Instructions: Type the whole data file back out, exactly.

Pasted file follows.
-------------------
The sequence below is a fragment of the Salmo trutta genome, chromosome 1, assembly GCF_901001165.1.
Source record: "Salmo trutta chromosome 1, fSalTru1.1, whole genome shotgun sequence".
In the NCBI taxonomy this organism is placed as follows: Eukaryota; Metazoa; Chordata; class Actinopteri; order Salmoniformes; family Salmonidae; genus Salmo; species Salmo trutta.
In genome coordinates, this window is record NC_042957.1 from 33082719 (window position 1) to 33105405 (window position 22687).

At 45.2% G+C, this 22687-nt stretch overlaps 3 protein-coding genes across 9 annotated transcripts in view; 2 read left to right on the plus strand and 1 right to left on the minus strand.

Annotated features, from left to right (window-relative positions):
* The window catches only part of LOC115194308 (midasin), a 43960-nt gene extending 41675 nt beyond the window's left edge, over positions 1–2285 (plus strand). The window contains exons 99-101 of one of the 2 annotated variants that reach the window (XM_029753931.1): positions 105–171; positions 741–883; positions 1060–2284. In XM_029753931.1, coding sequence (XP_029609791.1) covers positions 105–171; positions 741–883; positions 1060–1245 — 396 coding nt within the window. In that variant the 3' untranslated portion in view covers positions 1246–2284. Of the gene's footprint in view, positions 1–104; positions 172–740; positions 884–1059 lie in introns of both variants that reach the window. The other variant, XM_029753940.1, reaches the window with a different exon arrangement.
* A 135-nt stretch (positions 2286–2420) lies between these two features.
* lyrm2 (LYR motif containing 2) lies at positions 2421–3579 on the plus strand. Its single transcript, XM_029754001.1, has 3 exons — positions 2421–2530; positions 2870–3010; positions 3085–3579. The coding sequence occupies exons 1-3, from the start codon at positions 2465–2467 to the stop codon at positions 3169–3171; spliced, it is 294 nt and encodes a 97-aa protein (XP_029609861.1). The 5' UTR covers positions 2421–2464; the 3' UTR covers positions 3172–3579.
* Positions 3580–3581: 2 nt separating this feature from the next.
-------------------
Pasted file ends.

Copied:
The sequence below is a fragment of the Salmo trutta genome, chromosome 1, assembly GCF_901001165.1.
Source record: "Salmo trutta chromosome 1, fSalTru1.1, whole genome shotgun sequence".
In the NCBI taxonomy this organism is placed as follows: Eukaryota; Metazoa; Chordata; class Actinopteri; order Salmoniformes; family Salmonidae; genus Salmo; species Salmo trutta.
In genome coordinates, this window is record NC_042957.1 from 33082719 (window position 1) to 33105405 (window position 22687).

At 45.2% G+C, this 22687-nt stretch overlaps 3 protein-coding genes across 9 annotated transcripts in view; 2 read left to right on the plus strand and 1 right to left on the minus strand.

Annotated features, from left to right (window-relative positions):
* The window catches only part of LOC115194308 (midasin), a 43960-nt gene extending 41675 nt beyond the window's left edge, over positions 1–2285 (plus strand). The window contains exons 99-101 of one of the 2 annotated variants that reach the window (XM_029753931.1): positions 105–171; positions 741–883; positions 1060–2284. In XM_029753931.1, coding sequence (XP_029609791.1) covers positions 105–171; positions 741–883; positions 1060–1245 — 396 coding nt within the window. In that variant the 3' untranslated portion in view covers positions 1246–2284. Of the gene's footprint in view, positions 1–104; positions 172–740; positions 884–1059 lie in introns of both variants that reach the window. The other variant, XM_029753940.1, reaches the window with a different exon arrangement.
* A 135-nt stretch (positions 2286–2420) lies between these two features.
* lyrm2 (LYR motif containing 2) lies at positions 2421–3579 on the plus strand. Its single transcript, XM_029754001.1, has 3 exons — positions 2421–2530; positions 2870–3010; positions 3085–3579. The coding sequence occupies exons 1-3, from the start codon at positions 2465–2467 to the stop codon at positions 3169–3171; spliced, it is 294 nt and encodes a 97-aa protein (XP_029609861.1). The 5' UTR covers positions 2421–2464; the 3' UTR covers positions 3172–3579.
* Positions 3580–3581: 2 nt separating this feature from the next.